Combination Therapy for Patients with Type 2 Diabetes: Repaglinide in Combination with Metformin

Robert G Moses


Expert Rev Endocrinol Metab. 2010;5(3):331-342. 

In This Article

Overview of Oral Antidiabetic Medications

Currently, six classes of oral antidiabetic drugs (OADs) are available: biguanides (e.g., metformin), sulfonylureas (e.g., glimepiride), meglitinides (e.g., repaglinide), thiazolidinediones (e.g., pioglitazone), dipeptidyl peptidase IV inhibitors (e.g., sitagliptin), and α-glucosidase inhibitors (e.g., acarbose).[20]


Sulfonylureas (SUs) are the oldest and most widely used medications for the treatment of T2DM. Although SU therapy effectively lowers blood glucose concentrations (average decrease in FPG of 2–4 mmol/l, accompanied by a decrease in HbA1c of 1–2%) by stimulating insulin secretion from β-cells, treatment with SUs is associated with a progressive linear decline in β-cell function.[13,21] Eventual inability to maintain glycemic control reflects an advanced stage of β-cell failure. Hypoglycemia is the most common and most serious adverse event associated with SU therapy, mainly because of insulin release being initiated even when glucose concentrations are below the normal threshold for normal physiologic glucose-stimulated insulin release. Weight gain, regarded as a class effect of SUs, is thought to result from an anabolic effect of increased insulin concentration.[22] Owing to decreased effectiveness of SUs over time and an associated decline in the insulin secretory reserve, combination therapy has focused mainly on adding insulin-sensitizing medications, including metformin and thiazolidinediones.

α-glucosidase Inhibitors

α-glucose inhibitors, including acarbose, are competitive inhibitors of membrane-bound intestinal α-glucosidases that hydrolyze oligosaccharides, trisaccharides and disaccharides to glucose and other monosaccharides in the small intestine and thereby delay postprandial glucose absorption.[23] These agents are available as a first-line treatment in patients with slightly raised basal glucose concentrations and marked postprandial hyperglycemia (average decrease in HbA1c of 0.5–1%).[24] Derosa et al. demonstrated that both repaglinide and acarbose had a similar effect on reducing postprandial glucose levels (-14.9%, p < 0.05; -16.2%, p < 0.05; both vs baseline, respectively).[25] A meta-analysis of seven major studies on the use of acarbose in the treatment of diabetes indicated that acarbose treatment was associated with a 35% risk reduction of cardiovascular disease through diminution of oxidative stress induced by postprandial hyperglycemia.[26] In a nationwide analysis of risk of cardiovascular death according to different glucose-lowering drugs used as monotherapy, it was concluded that, in terms of cardiovascular profile, acarbose, repaglinide and gliclazide were as safe as metformin, while other SUs were associated with higher risk.[27] The use of α-glucosidase inhibitors in combination with SUs, metformin or insulin can improve glycemic control.[28] Despite their good safety record, limited gastrointestinal tolerability has substantially restricted their use. α-glucosidase inhibitors are more commonly used in Europe and Japan than in the USA.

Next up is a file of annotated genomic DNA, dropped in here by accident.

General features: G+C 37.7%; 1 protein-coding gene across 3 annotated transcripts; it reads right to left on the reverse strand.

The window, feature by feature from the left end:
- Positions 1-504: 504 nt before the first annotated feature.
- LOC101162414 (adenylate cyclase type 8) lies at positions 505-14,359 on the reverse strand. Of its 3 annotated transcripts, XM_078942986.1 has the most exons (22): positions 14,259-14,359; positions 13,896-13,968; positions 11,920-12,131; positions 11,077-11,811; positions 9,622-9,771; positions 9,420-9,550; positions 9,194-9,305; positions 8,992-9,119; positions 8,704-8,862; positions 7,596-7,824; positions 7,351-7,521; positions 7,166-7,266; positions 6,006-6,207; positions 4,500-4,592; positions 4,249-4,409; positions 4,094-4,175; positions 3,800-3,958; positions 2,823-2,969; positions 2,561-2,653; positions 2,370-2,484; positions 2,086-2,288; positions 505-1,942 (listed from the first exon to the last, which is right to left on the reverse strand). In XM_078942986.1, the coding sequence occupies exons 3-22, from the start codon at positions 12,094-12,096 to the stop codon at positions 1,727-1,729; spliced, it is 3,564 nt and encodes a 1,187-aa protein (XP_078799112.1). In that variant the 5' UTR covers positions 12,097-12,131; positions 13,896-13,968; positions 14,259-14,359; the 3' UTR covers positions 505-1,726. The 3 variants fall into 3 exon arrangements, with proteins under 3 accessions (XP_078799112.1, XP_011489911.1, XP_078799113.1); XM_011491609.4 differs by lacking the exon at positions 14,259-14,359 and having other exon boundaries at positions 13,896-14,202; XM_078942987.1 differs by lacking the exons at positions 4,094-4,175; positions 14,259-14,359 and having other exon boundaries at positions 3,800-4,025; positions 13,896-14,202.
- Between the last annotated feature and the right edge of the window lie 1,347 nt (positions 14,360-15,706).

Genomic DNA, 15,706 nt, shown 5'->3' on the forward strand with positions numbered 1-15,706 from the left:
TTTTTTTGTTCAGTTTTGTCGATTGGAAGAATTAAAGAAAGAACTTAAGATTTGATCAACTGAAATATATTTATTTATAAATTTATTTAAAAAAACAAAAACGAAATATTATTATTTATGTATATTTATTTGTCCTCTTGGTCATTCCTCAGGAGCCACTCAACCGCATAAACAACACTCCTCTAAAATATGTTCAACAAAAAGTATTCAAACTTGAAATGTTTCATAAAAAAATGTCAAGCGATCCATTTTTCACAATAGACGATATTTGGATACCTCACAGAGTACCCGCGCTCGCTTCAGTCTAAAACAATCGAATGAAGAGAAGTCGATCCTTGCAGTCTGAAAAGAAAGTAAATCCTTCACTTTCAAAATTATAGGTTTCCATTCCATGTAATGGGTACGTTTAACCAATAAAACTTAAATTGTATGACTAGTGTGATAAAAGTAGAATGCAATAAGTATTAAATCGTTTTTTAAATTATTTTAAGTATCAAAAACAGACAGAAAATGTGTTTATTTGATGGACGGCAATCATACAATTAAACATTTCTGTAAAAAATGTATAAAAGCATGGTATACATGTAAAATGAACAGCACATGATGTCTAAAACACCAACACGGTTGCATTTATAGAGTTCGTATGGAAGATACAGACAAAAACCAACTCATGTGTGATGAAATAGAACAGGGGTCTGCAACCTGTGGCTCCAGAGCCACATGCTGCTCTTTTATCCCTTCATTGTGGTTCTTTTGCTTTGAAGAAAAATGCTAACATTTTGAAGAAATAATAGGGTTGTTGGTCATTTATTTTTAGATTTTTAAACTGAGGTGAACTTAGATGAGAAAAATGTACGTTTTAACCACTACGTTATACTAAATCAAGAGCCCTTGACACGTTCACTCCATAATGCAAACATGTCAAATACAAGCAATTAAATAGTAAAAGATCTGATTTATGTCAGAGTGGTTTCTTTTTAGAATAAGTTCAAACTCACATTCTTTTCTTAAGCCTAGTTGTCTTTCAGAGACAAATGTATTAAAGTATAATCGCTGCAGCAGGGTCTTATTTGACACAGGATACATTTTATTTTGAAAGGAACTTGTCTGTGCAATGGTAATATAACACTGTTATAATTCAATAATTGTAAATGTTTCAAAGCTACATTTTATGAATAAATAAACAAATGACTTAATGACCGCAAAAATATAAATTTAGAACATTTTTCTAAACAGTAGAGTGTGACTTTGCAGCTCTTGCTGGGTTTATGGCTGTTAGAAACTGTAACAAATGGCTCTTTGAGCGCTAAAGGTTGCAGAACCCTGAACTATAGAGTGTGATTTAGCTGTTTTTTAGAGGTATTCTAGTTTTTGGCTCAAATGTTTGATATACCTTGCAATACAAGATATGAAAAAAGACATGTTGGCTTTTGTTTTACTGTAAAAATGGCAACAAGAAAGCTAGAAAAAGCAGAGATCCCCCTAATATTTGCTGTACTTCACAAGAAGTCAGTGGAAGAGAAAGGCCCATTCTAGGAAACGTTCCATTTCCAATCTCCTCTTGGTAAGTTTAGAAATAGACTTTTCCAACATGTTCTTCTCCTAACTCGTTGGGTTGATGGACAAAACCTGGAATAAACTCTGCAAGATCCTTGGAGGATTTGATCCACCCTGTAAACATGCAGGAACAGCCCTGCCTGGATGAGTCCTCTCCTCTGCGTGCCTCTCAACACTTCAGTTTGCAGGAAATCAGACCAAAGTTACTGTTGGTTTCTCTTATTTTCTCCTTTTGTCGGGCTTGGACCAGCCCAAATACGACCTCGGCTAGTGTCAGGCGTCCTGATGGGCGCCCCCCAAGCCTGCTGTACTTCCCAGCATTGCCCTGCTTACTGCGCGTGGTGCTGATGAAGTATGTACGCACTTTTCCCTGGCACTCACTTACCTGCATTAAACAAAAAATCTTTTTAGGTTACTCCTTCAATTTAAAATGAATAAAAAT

Meglitinides such as repaglinide and nateglinide are prandial insulin releasers that stimulate rapid insulin secretion.[29] Repaglinide (NovoNorm®, Prandin®, GlucoNorm®) is the first clinically available insulin secretagog that specifically enhances early-phase prandial insulin response by increasing the sensitivity of β-cells to elevated glucose levels, producing a greater insulin release under hyperglycemic conditions.[17,30] In this regard, it has been shown in vitro that repaglinide is five-times more potent than glibenclamide in stimulating insulin secretion, with half-maximal stimulation observed at 40 and 200 nmol/l, respectively.[31] Repaglinide is taken orally immediately before a meal and has been shown to particularly reduce postprandial hyperglycemia. Rapid-acting insulin releasers can be suitable for lifestyles where meals are unpredictable or missed. Lower risk of hypoglycemia makes these agents an attractive option for some elderly patients, in particular when other agents may be contraindicated. Repaglinide has been shown to be associated with 60% fewer hypoglycemic episodes compared with a second-generation SU.[32] This could be related to an in vitro finding that repaglinide increases insulin release from β-cells only in the presence of glucose (as seen in the presence of 5 and 10 mmol/l of glucose), whereas glibenclamide stimulates insulin secretion in the absence of glucose.[31]